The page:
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WSU vs. Arizona basketball: Preview and Game Thread

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The Cougs are long shots to pick up a victory in Tucson. (But hey, you never know!)

NCAA Basketball: Arizona State at Arizona
I believe I can fly!
Casey Sapio-USA TODAY Sports

The WSU Cougars resume their (very one-sided) rivalry with Arizona tonight, in Tucson, looking to bring their Pac-12 record back to the .500 mark.

Unfortunately, Ken Pomeroy’s laptop only gives the Cougs about 2 percent chance to do so, as the Wildcats represent the best team WSU has faced all season — that includes Oregon — and they just got better by adding a former 5-star recruit back to the lineup.

To be frank, there really isn’t anything the Wildcats don’t do well on either side of the ball. Actually, I guess that’s not technically accurate, since they rank 205th in defensive turnover percentage, but that’s more a function of their pack line defensive philosophy than an actual ability to take the ball away from opponents.

Outside of that? They rank in the top 100 nationally in every other one of the Four Factors on offense and defense, most notably No. 22 in opponents’ effective field goal percentage and No. 32 in opponents’ ratio of free throw attempts. When you add in pretty good defensive rebounding, that’s why the Wildcats are No. 12 nationally in adjusted defensive efficiency despite rarely taking the ball away.

For those of you who remember what that pack line looked like lo those many years ago now and wondered to yourself, “What would happen if someone ran the pack line with elite athletes?” tonight is your basketball porn.

Arizona is led by freshman big man Lauri Markkanen, who is 7 feet tall, has taken nearly as many 3s (96) as 2s (116), and has made 50 percent of his shots from both areas. When you add that in with shooting 83 percent on free throws and a minuscule turnover rate, you get the fifth-most efficient offensive player in the nation.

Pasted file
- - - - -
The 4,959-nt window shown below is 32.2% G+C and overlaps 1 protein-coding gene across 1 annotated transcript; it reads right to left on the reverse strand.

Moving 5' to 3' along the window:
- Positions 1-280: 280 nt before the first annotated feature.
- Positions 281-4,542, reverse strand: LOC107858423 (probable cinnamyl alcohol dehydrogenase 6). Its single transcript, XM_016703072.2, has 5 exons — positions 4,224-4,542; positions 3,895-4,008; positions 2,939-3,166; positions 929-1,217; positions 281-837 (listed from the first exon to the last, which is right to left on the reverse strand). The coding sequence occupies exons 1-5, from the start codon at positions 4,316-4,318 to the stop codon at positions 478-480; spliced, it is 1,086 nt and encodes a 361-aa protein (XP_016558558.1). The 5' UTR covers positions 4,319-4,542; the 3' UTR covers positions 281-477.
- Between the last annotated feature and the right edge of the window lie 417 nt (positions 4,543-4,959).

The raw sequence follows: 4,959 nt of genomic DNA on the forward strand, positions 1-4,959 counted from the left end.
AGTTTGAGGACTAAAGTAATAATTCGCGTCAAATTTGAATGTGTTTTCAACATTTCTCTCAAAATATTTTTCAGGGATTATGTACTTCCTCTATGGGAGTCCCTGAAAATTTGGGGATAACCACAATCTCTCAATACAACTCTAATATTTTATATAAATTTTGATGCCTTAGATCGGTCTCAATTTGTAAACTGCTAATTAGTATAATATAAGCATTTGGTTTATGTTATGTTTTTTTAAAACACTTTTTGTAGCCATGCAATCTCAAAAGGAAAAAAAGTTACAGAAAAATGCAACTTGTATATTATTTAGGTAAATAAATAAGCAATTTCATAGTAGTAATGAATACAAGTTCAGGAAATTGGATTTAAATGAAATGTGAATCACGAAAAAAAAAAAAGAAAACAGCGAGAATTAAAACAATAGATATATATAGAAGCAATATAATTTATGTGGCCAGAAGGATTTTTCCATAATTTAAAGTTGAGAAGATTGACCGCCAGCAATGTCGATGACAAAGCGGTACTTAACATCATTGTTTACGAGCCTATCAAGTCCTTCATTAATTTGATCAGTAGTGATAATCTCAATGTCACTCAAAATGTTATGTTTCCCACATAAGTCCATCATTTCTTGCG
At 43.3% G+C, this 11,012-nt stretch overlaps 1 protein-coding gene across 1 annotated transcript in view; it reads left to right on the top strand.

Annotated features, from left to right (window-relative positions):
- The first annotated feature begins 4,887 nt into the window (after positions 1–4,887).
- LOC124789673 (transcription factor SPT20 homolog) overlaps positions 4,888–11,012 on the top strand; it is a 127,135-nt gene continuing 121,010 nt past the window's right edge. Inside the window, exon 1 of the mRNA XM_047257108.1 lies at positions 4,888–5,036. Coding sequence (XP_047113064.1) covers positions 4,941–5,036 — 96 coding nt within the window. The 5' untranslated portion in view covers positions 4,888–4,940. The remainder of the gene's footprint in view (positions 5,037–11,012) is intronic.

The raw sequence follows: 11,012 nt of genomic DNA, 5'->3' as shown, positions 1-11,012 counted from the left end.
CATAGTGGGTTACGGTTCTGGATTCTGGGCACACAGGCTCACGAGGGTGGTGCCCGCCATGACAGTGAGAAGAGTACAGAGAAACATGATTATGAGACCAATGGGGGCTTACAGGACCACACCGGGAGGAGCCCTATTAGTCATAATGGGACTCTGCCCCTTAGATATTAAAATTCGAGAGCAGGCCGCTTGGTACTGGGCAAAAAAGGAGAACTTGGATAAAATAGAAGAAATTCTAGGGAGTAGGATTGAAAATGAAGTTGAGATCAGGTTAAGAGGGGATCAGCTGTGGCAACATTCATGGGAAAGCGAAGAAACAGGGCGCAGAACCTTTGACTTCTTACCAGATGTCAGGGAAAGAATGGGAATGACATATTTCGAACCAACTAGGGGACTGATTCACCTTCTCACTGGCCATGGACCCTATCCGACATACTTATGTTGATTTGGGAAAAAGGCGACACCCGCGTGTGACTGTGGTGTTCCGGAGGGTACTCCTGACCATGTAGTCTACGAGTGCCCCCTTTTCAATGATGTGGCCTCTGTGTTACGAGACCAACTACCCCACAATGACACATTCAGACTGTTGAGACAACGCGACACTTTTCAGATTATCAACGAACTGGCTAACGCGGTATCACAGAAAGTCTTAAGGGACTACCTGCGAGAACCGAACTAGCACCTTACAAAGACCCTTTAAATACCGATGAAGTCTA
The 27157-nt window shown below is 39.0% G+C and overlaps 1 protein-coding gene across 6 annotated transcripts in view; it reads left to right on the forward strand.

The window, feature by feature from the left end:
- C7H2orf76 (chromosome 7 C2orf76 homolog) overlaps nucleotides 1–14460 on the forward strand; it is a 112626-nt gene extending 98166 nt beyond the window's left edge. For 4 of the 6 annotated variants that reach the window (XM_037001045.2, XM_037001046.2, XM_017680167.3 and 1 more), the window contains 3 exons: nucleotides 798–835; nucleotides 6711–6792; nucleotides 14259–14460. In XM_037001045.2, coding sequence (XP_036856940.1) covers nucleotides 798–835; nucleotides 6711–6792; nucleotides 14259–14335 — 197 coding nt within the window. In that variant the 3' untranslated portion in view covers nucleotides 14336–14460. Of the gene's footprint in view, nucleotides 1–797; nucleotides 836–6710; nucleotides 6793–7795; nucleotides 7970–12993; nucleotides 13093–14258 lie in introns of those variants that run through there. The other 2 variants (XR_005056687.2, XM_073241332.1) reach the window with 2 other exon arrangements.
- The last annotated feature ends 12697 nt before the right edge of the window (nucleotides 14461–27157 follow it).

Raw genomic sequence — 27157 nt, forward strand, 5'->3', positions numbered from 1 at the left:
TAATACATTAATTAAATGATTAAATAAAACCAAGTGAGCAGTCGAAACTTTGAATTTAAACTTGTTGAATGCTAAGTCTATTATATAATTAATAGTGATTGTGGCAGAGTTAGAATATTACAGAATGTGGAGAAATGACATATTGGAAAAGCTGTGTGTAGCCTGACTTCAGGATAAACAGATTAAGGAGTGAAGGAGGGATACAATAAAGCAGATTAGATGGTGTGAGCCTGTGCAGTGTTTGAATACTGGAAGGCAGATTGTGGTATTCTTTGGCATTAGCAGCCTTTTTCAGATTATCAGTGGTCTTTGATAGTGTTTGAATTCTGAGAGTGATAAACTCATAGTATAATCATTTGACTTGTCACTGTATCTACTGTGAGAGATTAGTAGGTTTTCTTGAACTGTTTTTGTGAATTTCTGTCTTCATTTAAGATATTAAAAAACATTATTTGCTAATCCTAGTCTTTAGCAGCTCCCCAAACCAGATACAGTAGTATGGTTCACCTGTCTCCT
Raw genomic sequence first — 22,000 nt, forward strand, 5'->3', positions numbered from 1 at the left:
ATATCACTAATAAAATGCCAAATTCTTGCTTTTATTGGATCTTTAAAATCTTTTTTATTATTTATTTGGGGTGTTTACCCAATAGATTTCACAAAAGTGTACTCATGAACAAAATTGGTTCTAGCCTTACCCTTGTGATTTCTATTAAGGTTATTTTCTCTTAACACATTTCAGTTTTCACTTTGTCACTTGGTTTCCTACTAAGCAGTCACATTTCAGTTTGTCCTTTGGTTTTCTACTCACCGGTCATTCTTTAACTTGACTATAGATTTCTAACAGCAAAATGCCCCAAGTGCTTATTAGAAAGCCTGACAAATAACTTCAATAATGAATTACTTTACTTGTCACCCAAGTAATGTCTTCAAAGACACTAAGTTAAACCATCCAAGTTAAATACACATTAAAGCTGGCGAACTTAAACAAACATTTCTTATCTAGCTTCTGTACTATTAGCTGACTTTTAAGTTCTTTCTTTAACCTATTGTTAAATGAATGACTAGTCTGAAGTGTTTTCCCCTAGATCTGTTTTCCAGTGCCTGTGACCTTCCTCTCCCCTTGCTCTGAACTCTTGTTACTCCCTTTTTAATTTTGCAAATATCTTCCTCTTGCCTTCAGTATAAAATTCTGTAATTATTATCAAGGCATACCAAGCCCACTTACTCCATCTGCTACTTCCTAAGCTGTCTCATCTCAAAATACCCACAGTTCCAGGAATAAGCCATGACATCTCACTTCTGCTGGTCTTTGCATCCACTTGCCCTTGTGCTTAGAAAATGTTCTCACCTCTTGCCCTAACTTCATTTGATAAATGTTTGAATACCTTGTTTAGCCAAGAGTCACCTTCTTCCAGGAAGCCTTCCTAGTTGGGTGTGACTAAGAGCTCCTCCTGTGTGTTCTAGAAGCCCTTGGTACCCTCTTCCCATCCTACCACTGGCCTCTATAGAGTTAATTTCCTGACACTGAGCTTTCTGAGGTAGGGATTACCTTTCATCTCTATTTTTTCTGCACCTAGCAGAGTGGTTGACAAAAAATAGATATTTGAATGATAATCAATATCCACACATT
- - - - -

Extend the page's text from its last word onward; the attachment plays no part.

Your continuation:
Of course, he’s not the only weapon; every other player in Arizona’s rotation has an above average offensive efficiency rating. (Actually, I lied again — Chance Comanche is very slightly below average.)

And the Wildcats just got back the guy many expected to be their leading player this year: Sophomore shooting guard Allonzo Trier, who had been suspended for taking a banned substance of an undisclosed variety. He couldn’t play until it was out of his system, and apparently that happened just before Arizona’s last game, a 96-85 win over UCLA. He scored 12 points with 7 rebound and 4 assists in 27 minutes.

Trier’s return means Arizona’s No. 23 ranking in adjusted offensive efficiency is likely to only go up.

Put bluntly? It’ll probably be a mild upset if the Cougs are able to even just maintain contact with the Wildcats into the second half. They just present so many challenges for WSU on both ends of the floor that it’s hard to think of even one area where the Cougs would have an advantage.

Remember: WSU had its second-best shooting performances of the year against Colorado and still needed overtime to hold off the Buffs, who are winless in Pac-12 play. It’s likely going to take that, combined with some kind of inexplicable offensive performance from the Wildcats, for the Cougs to have a shot in Tucson, where Arizona hasn’t lost in nearly a year.

But hey — you never know! That’s why it’s a 2 percent chance and not a zero percent chance.

Go Cougs!